Exception 2 – Janelle Monae

This is a bit of an odd story.  So, I used to be heavily involved on an internet message board…to the point that it kind of consumed me at times.  But I got so many great things from there (music and other entertainment recommendations, my exposure to sabermetrics and other sports analytics, which – no joke – helped me get my first real job…that sorta stuff) I couldn’t give up on the place until my life was somewhat in order (internal dialogue: Sarcastic LOL here, Mike? Nahhh, people won’t know if it’s sarcastic or not…and neither will you).

It was right around the time of the end of my days on the board (2010) that I got really into this Of Montreal album called False Priest.  I’m trying to figure out how to write this next sentence without making it sound like I was conducting a slew of sexperiments in my life (I wasn’t…am not…will not be…everything’s fine, mom).  It was the heaviest period of transition of my life – everything was changing.  Including my openness to going to a concert without someone I know.  See, this guy from the message board had an extra ticket to the Of Montreal show at the House of Blues (by the way, that band has absolutely no business headlining at the House of Blues), so I went.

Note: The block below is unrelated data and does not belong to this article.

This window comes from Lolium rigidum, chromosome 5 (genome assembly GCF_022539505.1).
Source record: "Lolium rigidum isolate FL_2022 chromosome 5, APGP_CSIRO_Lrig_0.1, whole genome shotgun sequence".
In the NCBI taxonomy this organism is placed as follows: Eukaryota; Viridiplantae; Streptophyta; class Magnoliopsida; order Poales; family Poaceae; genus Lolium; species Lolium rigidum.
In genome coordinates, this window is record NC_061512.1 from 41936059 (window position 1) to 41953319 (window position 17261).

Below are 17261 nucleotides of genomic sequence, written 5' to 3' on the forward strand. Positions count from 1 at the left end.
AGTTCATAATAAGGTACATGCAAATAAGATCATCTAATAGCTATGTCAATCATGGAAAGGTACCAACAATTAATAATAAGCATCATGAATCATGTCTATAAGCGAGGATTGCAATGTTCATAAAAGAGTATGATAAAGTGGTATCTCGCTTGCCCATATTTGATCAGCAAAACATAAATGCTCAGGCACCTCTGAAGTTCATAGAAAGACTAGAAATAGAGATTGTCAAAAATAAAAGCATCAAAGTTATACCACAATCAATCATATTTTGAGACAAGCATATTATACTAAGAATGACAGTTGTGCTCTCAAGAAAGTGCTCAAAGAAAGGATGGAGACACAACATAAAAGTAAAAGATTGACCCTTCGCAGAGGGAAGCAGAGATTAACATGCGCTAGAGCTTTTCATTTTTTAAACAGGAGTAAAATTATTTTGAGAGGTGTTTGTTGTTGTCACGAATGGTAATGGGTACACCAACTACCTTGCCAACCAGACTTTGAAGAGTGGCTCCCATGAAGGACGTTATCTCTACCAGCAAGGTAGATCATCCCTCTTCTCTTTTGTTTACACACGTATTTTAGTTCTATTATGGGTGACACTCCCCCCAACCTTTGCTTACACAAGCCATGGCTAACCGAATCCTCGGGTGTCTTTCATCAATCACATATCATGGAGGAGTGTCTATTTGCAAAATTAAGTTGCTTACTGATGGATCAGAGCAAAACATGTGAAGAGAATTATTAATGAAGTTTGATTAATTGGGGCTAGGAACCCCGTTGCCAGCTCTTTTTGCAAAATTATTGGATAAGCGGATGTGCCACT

I knew they were going to be super weird – dancers in inexplicable costumes, people dressed up like pigs taking each other to the sty, so to speak, over their clothes – but I didn’t know anything about their opening act, Janelle Monae (I know my commas and hyphens are a grammatical atrocity right now, bear with me).  If you don’t know Janelle, I don’t know what you’re waiting for, but she put on an incredible show that night and it turned me into a loyal fan.  She was promoting the album this monster came from (and had a couple guest spots on the Of Montreal album being promoted). In case this is your first exposure to her, try not be distracted by her hair and just accept its greatness.

Exception 3 – Unknown Mortal Orchestra